Our Terms of Service and Privacy Policy have changed.

By continuing to use this site, you are agreeing to the new Privacy Policy and Terms of Service.

$26 billion for states passes key test vote

By Tami Luhby, senior writer


NEW YORK (CNNMoney.com) -- The Senate overcame a key procedural hurdle Wednesday to send $26 billion more in federal aid to cash-strapped states.

The measure, which passed by a 61-38 vote, contains $16.1 billion in additional Medicaid money and $10 billion to prevent layoffs of teachers and first responders.

State officials have been desperately lobbying their representatives, saying they need the money to shore up their budgets. About 30 states had already included the additional Medicaid funds in their fiscal 2011 budgets, which began July 1, and would have to cut further if it doesn't come through. The bill is expected to save 290,000 jobs, according to Senate Democrats.

President Obama also weighed in Monday, asking lawmakers to pass the additional assistance to the states, which has been kicking around Congress in various forms for months.

Senate Democrats needed to garner at least 60 votes for the measure to pass this initial vote, meaning some Republicans had to cross the aisle. That help came in the form of Maine Republicans Susan Collins and Olympia Snowe.

A final vote could come late in the week, just before the Senate is scheduled to recess for the long August break. The chamber will vote before it leaves town, a Senate Democratic leadership aide said.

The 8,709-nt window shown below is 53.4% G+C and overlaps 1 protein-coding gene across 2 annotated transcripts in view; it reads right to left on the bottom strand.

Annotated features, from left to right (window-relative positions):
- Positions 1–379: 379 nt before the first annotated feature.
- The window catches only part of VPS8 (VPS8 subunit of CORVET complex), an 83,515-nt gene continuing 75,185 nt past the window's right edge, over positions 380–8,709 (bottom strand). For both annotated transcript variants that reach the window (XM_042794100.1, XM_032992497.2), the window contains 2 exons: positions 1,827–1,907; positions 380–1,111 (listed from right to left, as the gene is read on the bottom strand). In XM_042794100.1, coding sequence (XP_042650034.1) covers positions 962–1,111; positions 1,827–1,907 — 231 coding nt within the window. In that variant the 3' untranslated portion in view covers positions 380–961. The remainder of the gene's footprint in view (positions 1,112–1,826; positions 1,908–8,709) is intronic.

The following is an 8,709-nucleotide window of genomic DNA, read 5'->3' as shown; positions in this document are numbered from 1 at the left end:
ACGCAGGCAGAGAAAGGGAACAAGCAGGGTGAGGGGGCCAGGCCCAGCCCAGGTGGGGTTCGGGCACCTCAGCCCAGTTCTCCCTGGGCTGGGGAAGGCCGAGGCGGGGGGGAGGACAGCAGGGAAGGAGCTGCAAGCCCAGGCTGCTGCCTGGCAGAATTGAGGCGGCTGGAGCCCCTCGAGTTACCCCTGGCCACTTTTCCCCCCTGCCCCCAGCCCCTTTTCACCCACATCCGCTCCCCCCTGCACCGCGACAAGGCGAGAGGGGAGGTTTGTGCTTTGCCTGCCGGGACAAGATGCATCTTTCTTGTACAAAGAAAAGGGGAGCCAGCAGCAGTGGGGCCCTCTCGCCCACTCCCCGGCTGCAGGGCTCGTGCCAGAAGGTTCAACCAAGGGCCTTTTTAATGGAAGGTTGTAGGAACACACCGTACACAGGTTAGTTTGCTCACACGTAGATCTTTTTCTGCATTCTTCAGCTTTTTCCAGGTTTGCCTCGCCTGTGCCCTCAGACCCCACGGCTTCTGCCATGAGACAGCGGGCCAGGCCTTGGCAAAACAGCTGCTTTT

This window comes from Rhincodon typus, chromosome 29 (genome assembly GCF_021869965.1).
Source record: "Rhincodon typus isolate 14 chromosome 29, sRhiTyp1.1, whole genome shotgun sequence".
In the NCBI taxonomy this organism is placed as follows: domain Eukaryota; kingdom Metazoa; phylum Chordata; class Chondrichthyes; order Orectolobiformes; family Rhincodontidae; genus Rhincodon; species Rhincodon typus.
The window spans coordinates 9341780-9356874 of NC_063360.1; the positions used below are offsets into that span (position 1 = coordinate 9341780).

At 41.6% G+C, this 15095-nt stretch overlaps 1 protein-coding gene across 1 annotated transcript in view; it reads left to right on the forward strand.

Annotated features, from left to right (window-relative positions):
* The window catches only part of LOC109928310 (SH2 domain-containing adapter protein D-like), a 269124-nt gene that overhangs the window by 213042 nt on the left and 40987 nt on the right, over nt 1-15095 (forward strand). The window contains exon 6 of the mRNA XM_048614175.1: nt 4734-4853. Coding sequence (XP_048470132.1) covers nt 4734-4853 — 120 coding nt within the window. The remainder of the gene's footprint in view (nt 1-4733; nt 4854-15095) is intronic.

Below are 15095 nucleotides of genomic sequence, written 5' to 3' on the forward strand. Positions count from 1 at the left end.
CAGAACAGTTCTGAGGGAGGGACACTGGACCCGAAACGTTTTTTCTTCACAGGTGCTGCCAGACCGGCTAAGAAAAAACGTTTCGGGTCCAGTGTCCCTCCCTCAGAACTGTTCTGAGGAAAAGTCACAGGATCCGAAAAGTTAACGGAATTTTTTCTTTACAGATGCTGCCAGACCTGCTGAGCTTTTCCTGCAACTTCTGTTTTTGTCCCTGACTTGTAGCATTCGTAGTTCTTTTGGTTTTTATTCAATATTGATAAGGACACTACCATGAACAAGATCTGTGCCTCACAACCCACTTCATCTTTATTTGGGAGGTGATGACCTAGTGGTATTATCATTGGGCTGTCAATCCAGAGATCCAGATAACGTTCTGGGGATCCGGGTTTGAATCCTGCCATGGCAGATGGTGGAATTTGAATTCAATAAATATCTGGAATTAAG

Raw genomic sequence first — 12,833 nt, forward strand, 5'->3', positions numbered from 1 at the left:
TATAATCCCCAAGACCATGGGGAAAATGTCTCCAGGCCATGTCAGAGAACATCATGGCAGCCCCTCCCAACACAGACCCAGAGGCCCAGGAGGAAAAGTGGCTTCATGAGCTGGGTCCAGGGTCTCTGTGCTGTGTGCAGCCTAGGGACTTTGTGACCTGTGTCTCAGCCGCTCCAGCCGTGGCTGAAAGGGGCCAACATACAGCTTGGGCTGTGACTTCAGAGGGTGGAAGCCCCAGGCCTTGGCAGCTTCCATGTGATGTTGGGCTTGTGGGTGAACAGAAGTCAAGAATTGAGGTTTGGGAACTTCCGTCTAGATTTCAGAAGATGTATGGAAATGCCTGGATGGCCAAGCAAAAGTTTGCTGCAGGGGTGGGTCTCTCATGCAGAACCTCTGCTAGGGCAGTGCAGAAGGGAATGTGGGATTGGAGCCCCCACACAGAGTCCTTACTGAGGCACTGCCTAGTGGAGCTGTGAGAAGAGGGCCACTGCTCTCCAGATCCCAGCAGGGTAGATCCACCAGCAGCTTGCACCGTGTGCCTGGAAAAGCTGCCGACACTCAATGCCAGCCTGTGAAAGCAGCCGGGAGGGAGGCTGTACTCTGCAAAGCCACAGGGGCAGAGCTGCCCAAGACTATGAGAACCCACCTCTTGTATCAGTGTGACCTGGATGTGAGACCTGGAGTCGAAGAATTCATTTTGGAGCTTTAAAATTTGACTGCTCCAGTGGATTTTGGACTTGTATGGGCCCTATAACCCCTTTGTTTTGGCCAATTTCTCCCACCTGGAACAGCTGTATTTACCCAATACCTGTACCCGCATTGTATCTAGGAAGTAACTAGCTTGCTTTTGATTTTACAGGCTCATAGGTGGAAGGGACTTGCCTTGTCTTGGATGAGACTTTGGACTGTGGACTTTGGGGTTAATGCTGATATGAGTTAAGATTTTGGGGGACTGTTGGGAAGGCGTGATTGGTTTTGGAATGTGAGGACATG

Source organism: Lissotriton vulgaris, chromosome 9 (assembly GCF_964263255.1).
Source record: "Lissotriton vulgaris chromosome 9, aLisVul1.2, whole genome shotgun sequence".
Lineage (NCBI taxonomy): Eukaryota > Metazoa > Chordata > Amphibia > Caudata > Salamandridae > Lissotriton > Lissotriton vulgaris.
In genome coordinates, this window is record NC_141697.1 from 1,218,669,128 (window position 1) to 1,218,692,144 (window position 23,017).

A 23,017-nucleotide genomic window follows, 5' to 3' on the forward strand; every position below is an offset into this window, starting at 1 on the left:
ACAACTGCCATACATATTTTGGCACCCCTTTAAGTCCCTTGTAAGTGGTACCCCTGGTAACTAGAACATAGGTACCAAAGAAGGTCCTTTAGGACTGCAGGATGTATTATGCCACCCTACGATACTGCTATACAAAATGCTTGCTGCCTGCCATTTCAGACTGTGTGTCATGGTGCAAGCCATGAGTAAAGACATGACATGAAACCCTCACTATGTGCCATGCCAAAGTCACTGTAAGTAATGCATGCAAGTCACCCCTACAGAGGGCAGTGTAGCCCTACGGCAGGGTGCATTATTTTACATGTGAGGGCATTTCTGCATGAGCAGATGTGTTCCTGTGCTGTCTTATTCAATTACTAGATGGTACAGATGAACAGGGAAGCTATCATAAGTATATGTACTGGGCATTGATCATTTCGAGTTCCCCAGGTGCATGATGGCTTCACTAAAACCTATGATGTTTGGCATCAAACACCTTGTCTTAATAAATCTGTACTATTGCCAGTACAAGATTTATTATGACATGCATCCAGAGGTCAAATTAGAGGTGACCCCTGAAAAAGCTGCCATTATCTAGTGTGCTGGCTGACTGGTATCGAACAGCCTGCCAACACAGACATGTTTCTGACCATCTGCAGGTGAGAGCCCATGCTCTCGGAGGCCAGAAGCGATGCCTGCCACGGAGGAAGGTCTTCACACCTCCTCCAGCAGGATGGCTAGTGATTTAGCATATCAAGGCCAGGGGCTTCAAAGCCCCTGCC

The measure would then have to go back to the House, which has already recessed. But Speaker Nancy Pelosi, D-Ca., said in a statement that she would call the chamber back into session early next week.

The Senate was originally scheduled to vote on the measure on Monday, but Reid pushed it back to amend the legislation after learning it would increase the deficit by $4.9 billion despite offset measures. The amended bill reduces the deficit by $1.4 billion.

The GOP, however, is not taking kindly to sending more aid to the states, saying the original $787 billion stimulus package was meant to do that.

"The trillion dollar stimulus bill was supposed to be timely, targeted and temporary," said Sen. Mitch McConnell, R-Ky. "Yet here we are, a year and a half later, and they're already coming back for more. The purpose of this bill is clear: it's to create a permanent need for future state bailouts, at a time when we can least afford it."

Congressional producers Ted Barrett and Deirdre Walsh contributed to this report. To top of page

Index Last Change % Change
Dow 15,973.84 313.66 2.00%
Nasdaq 4,337.51 70.67 1.66%
S&P 500 1,864.78 35.70 1.95%
Treasuries 1.75 0.10 6.33%
Data as of 7:08pm ET
Company Price Change % Change
Bank of America Corp... 11.95 0.79 7.08%
General Electric Co 28.26 0.81 2.95%
Cisco Systems Inc 25.11 0.43 1.74%
Chesapeake Energy Co... 1.59 -0.19 -10.67%
Freeport-McMoRan Inc... 5.53 0.64 13.09%
Data as of Feb 12
Sponsors

Sections

Antonin Scalia's death leaves the Supreme Court with eight justices to decide dozens of remaining cases. The pending docket includes a number of matters of interest to businesses, workers and investors. More

India's finance minister isn't worried about jobs being lost in the country's manufacturing sector despite warnings that industrial robots will dramatically reduce the need for factory workers in coming decades. More

Eastern Illinois University laid off 198 staff members this week, and the college president is blaming the state government. More